Row row row your boat, gently down the stream. Merrily merrily merrily merrily…

We sing in it a round, in sequence – groups together, one after another, one group finishing before the next, until the last group sings the  last line all alone.

Life is but a dream.

Life is a but dream which we will one day  wake from.  We might as well go merrily.

No one gets to sleep forever, even if some of us are permitted take longer naps than others.

“Myth is society’s dream” said Joseph Campbell, talking to Bill Moyers.
We dream to allow content which is necessary but also threatening to our conscious functioning to pass into our awareness in way that are palatable.

Religion and myth and fairy tales and nursery rhymes are the dreams of cultures, generations and societies.

And we don’t often know why we are collectively doing something, or what story we have written together and taken in as truth, we just know that it how it has always been done, or that is what everyone else is doing.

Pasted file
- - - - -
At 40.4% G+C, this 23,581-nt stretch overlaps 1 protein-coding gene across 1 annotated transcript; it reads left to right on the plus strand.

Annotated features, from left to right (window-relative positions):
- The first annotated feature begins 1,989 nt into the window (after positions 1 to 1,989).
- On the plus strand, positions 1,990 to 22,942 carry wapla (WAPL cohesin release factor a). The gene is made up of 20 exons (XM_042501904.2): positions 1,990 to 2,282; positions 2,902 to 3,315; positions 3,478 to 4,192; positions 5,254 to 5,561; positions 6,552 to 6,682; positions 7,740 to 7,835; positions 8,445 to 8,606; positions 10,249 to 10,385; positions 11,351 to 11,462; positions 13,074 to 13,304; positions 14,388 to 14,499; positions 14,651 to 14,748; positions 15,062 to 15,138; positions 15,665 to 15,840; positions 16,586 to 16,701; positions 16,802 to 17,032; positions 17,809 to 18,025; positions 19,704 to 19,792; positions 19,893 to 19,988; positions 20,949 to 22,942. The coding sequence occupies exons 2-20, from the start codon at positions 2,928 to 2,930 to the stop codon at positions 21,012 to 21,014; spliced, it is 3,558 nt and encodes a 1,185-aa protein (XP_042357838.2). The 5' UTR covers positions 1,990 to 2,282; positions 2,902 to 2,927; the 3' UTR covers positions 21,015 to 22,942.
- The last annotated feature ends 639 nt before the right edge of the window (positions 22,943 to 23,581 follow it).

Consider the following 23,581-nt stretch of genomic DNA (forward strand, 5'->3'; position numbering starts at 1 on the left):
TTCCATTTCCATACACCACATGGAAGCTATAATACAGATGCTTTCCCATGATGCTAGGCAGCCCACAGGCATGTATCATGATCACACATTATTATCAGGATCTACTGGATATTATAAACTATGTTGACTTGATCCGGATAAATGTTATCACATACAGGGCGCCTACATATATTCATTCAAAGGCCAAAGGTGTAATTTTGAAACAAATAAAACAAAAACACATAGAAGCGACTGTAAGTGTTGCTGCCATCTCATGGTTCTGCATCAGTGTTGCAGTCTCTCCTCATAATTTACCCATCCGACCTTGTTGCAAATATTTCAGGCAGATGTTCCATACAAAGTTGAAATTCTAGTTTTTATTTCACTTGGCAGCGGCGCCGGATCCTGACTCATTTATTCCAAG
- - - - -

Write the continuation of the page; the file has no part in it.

It almost seems as if these images had just lived, and as if their living existence had simply been accepted without question and without reflection, as much as everyone decorates Christmas trees or hides Easter eggs without ever knowing what these customs mean. The fact is that archetypal images are so packed with meaning in themselves that people never think of asking what they really do mean.  ~ C. G. Jung, Vol. 9, Part 1, paragraph 22, Archetypes and the Collective Unconscious